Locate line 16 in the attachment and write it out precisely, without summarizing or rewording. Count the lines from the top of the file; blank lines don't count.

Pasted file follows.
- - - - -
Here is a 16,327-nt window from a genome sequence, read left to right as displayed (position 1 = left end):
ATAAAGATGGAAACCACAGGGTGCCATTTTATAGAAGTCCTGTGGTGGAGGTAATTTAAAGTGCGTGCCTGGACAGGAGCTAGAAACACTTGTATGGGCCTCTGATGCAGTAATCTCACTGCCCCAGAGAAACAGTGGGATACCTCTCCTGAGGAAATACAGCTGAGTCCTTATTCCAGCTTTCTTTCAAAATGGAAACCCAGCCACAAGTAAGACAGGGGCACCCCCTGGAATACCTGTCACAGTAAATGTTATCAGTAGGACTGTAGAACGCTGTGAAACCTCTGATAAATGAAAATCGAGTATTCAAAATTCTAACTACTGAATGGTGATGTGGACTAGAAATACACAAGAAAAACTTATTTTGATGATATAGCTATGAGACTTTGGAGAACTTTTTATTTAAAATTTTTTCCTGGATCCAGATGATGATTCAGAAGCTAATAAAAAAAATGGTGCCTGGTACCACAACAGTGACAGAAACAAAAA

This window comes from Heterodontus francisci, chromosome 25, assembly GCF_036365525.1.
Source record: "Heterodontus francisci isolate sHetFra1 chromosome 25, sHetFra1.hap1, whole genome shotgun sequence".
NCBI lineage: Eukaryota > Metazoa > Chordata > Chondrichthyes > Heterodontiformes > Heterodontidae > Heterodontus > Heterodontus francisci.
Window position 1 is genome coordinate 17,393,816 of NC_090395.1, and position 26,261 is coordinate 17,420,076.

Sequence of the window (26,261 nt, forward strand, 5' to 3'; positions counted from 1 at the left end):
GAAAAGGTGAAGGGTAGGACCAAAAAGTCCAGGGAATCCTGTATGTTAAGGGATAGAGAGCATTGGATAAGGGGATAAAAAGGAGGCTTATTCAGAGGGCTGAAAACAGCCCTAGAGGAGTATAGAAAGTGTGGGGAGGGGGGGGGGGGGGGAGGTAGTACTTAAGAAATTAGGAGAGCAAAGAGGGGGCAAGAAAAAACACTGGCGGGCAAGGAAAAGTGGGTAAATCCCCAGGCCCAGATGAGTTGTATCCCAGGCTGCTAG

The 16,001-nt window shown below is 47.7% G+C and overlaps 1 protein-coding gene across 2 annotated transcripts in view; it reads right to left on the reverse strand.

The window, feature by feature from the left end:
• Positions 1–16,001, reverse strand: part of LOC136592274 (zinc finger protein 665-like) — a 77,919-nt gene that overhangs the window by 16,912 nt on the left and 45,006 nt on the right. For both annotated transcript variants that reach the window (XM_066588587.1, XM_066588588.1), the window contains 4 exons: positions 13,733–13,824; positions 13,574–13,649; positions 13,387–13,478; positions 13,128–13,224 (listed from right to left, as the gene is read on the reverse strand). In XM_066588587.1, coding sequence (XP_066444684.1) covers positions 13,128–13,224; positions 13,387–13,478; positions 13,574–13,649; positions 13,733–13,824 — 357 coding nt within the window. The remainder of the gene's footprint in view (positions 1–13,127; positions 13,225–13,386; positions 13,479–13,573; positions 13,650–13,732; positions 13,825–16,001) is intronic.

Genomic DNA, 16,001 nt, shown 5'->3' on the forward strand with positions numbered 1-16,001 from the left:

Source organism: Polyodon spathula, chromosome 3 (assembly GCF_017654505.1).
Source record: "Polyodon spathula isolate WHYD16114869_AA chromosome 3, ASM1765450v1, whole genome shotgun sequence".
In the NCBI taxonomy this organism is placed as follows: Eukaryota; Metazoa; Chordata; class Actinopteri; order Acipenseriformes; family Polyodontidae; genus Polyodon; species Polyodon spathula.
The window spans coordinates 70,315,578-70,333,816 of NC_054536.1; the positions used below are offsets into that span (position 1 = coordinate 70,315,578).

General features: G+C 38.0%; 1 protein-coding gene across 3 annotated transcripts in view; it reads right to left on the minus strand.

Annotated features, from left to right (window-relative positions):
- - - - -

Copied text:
The window spans coordinates 70,315,578-70,333,816 of NC_054536.1; the positions used below are offsets into that span (position 1 = coordinate 70,315,578).